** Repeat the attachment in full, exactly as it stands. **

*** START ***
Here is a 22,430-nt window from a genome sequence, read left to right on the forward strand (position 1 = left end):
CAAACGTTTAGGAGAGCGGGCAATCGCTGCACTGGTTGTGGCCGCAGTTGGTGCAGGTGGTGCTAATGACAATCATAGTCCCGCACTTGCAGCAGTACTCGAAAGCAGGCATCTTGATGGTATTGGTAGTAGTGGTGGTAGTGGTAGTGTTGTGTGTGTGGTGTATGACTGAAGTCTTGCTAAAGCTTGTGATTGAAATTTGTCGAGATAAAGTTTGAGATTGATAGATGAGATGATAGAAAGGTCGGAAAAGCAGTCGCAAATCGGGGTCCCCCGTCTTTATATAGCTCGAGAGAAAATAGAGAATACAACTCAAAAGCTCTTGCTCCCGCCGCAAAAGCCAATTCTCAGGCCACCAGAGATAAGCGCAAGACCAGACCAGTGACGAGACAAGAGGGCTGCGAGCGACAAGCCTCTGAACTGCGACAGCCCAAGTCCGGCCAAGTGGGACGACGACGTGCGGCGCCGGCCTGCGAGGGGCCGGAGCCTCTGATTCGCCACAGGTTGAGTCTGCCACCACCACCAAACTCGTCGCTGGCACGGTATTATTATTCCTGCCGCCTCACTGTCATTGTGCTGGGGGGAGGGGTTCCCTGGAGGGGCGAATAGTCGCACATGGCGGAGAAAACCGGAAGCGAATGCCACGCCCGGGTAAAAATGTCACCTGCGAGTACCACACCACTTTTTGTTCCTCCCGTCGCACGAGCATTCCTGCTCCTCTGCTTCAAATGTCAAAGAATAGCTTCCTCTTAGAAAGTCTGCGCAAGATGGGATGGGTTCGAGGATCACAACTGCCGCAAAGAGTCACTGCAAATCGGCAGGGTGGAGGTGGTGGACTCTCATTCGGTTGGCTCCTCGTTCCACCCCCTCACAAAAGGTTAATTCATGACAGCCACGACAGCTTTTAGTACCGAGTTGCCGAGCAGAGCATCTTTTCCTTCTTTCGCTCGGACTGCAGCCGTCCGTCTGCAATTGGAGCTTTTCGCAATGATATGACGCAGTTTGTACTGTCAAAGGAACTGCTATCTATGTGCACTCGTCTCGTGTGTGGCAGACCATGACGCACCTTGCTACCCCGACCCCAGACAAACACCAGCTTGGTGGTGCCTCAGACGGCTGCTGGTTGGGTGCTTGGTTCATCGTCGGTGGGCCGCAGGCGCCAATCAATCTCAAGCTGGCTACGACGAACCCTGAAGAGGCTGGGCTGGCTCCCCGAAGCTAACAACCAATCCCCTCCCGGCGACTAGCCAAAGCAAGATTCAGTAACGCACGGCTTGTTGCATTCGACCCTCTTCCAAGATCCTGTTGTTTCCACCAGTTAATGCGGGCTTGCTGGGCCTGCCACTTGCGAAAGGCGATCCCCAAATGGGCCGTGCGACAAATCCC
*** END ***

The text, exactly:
Here is a 22,430-nt window from a genome sequence, read left to right on the forward strand (position 1 = left end):
CAAACGTTTAGGAGAGCGGGCAATCGCTGCACTGGTTGTGGCCGCAGTTGGTGCAGGTGGTGCTAATGACAATCATAGTCCCGCACTTGCAGCAGTACTCGAAAGCAGGCATCTTGATGGTATTGGTAGTAGTGGTGGTAGTGGTAGTGTTGTGTGTGTGGTGTATGACTGAAGTCTTGCTAAAGCTTGTGATTGAAATTTGTCGAGATAAAGTTTGAGATTGATAGATGAGATGATAGAAAGGTCGGAAAAGCAGTCGCAAATCGGGGTCCCCCGTCTTTATATAGCTCGAGAGAAAATAGAGAATACAACTCAAAAGCTCTTGCTCCCGCCGCAAAAGCCAATTCTCAGGCCACCAGAGATAAGCGCAAGACCAGACCAGTGACGAGACAAGAGGGCTGCGAGCGACAAGCCTCTGAACTGCGACAGCCCAAGTCCGGCCAAGTGGGACGACGACGTGCGGCGCCGGCCTGCGAGGGGCCGGAGCCTCTGATTCGCCACAGGTTGAGTCTGCCACCACCACCAAACTCGTCGCTGGCACGGTATTATTATTCCTGCCGCCTCACTGTCATTGTGCTGGGGGGAGGGGTTCCCTGGAGGGGCGAATAGTCGCACATGGCGGAGAAAACCGGAAGCGAATGCCACGCCCGGGTAAAAATGTCACCTGCGAGTACCACACCACTTTTTGTTCCTCCCGTCGCACGAGCATTCCTGCTCCTCTGCTTCAAATGTCAAAGAATAGCTTCCTCTTAGAAAGTCTGCGCAAGATGGGATGGGTTCGAGGATCACAACTGCCGCAAAGAGTCACTGCAAATCGGCAGGGTGGAGGTGGTGGACTCTCATTCGGTTGGCTCCTCGTTCCACCCCCTCACAAAAGGTTAATTCATGACAGCCACGACAGCTTTTAGTACCGAGTTGCCGAGCAGAGCATCTTTTCCTTCTTTCGCTCGGACTGCAGCCGTCCGTCTGCAATTGGAGCTTTTCGCAATGATATGACGCAGTTTGTACTGTCAAAGGAACTGCTATCTATGTGCACTCGTCTCGTGTGTGGCAGACCATGACGCACCTTGCTACCCCGACCCCAGACAAACACCAGCTTGGTGGTGCCTCAGACGGCTGCTGGTTGGGTGCTTGGTTCATCGTCGGTGGGCCGCAGGCGCCAATCAATCTCAAGCTGGCTACGACGAACCCTGAAGAGGCTGGGCTGGCTCCCCGAAGCTAACAACCAATCCCCTCCCGGCGACTAGCCAAAGCAAGATTCAGTAACGCACGGCTTGTTGCATTCGACCCTCTTCCAAGATCCTGTTGTTTCCACCAGTTAATGCGGGCTTGCTGGGCCTGCCACTTGCGAAAGGCGATCCCCAAATGGGCCGTGCGACAAATCCC